This is a lesson I continuously relearn as I prepare for a wedding and am inundated, am inundating MYSELF, with image after image of beautiful glorwing glorious brides in expensive dresses and expensive locations, laughing and twirling and telling you how it was just so so so their perfect day.
This is a hard lesson to learn, even though I have known it for years. Even though we fancy ourselves modern, realistic, pragmatic women, above the fantasy of the princess and the prince, it still lies there below the surface. It festers.
I mean, you don't have to look far to see the evidence. There are a zillion websites, a kajillion chat boards devoted to bridal make up and bridal hair and shoes and bras and veils and hairpieces and it goes on and on. There is a TV SHOW about brides competing for PLASTIC SURGERY so they can be the perfect bride.
The perfect bride.
And I start to think of that and what it means. It certainly has very little to do with marriage or being the perfect wife. It has little to do with being comfortable or happy or relaxed on your "big day".
Indeed it roots much more deeply in a certain fairy tale nostalgia that we all get one perfect day. One moment tantamount to your 15 minutes of fame. Everything is about us and we have the right to be grossly, intensely and immensely vain.
Oh, no doubt.
And then I still I think there is more to it than even that.
When I think of brides I think of disney. And those fairy tale books I read in which so many lives changes on a dime when the princess was recognized by the prince for the beauty she was and whisked away from her life of work and sadness. Cinderella, Right? Sad and dirty and then suddenly a perfect beautiful princess so ideal that the prince came after her, and gave her a new life, forever. Her shallow fantasies of attending the ball in the best gown actually a downpayment from her beautiful soul on the final investment of a life with the prince. Fuck the chores. I want a night of perfection. Even if it means leaving the prince in the dust as I run off at midnight, sad and confused. Even if it means a lifetime of punishment. Because ofcourse it WONT mean that. Ofcourse beautiful perfect magic that will last a lifetime will be born from my big big moment.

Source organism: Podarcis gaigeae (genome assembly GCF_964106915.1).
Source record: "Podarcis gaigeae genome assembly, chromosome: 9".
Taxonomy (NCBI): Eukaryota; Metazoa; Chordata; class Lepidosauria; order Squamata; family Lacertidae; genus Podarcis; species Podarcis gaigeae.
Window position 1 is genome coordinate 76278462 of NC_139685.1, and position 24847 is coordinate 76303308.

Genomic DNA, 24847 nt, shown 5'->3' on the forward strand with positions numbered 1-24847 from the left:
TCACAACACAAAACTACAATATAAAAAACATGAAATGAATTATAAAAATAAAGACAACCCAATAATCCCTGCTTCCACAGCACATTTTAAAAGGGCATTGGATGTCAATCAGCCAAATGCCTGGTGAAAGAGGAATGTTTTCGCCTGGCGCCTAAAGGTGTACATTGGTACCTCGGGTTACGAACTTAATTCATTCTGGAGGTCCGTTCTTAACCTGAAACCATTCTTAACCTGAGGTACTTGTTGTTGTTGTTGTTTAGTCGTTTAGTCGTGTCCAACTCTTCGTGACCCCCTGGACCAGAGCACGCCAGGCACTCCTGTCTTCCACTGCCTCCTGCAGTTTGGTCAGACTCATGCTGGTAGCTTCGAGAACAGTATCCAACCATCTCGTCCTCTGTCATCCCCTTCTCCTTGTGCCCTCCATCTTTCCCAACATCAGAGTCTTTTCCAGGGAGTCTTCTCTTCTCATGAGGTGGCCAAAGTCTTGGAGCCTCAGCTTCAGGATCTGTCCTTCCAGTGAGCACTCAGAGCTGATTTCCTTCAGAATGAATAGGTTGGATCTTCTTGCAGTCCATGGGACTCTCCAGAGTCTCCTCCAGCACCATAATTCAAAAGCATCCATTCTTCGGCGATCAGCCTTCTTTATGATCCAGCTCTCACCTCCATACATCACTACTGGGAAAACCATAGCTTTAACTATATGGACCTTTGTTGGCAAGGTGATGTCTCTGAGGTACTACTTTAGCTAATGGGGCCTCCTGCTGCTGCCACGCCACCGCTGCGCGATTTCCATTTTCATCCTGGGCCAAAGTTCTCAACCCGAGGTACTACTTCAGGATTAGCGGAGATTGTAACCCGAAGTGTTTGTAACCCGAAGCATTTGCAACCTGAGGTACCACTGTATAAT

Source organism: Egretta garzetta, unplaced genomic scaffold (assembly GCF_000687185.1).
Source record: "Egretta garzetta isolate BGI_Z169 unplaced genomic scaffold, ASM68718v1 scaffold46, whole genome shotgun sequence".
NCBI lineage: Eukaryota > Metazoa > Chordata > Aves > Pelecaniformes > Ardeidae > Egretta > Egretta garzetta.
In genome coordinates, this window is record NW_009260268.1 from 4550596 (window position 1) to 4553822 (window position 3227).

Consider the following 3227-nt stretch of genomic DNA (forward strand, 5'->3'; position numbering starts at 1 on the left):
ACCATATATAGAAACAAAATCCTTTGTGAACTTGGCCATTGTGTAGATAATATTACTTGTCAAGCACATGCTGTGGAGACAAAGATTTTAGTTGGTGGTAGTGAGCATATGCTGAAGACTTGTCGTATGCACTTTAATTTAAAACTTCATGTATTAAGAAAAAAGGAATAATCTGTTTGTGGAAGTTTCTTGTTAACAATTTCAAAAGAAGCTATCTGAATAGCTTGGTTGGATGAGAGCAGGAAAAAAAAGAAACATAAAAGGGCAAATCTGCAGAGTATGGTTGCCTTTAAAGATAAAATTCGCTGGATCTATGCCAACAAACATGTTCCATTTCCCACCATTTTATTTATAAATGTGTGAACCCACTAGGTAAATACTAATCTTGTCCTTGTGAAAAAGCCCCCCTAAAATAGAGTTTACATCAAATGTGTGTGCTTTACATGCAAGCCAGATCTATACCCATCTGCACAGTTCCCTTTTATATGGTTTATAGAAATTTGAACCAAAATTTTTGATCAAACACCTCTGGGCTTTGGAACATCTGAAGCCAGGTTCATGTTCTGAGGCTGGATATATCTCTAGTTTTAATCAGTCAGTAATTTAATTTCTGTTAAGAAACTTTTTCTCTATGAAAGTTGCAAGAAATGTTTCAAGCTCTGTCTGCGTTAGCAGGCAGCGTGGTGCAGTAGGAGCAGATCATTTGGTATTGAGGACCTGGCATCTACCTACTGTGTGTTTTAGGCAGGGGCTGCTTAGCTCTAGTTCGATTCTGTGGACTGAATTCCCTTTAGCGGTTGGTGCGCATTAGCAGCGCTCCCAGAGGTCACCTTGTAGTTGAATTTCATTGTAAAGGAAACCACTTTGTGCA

And ofcourse, no one is that naiive. No one really believes that being beautiful and perfect on their wedding day is the secret portal to a life of ease and luxury and earned opulence.
And yet a little bell rings. A small ache nags. No one wants to be fat on their wedding day. Or old. Or Poor.
No one wants a tacky wedding dress. No one wants to make their big entrance only to have everyone go "meh".
They want to amaze. They want to thrill. They want people to be wowed by a beauty they never truly realized existed.
Much like a kiss at midnight, I think a small part of us believes that who we are on our wedding day is a harbinger of things to come. A mystical moment to show everyone how we can shine. A moment to regress to all the childhood fantasies we have since abandoned and dance the night away and do it on a cloud and not get VD.
But the reality is most of us will walk down the isle average. perhaps pretty. made up and probably well dressed and most likely somewhat impressive in some small ways. We will make our loved ones happy because they love us and love to see us thrive.
But if we are old we will still be old, and if we are fat we will still be fat. Our nose will be big, our skin uneven. And if we are poor, well, we know how that goes.
It is a big day. It is a beautiful day. It is a moment you make a decision to love someone immensely for as long as you are allowed. That is beautiful.
But I will not be a beautiful bride. I will be a 37 year old in a lovely dress with a ton of baggage with wrinkles and frizz and fat.
And nothing will change that.
But if i am lucky I will be surrounded by friends, embraced by close ones, and next to the man I love.
And that should be more than enough.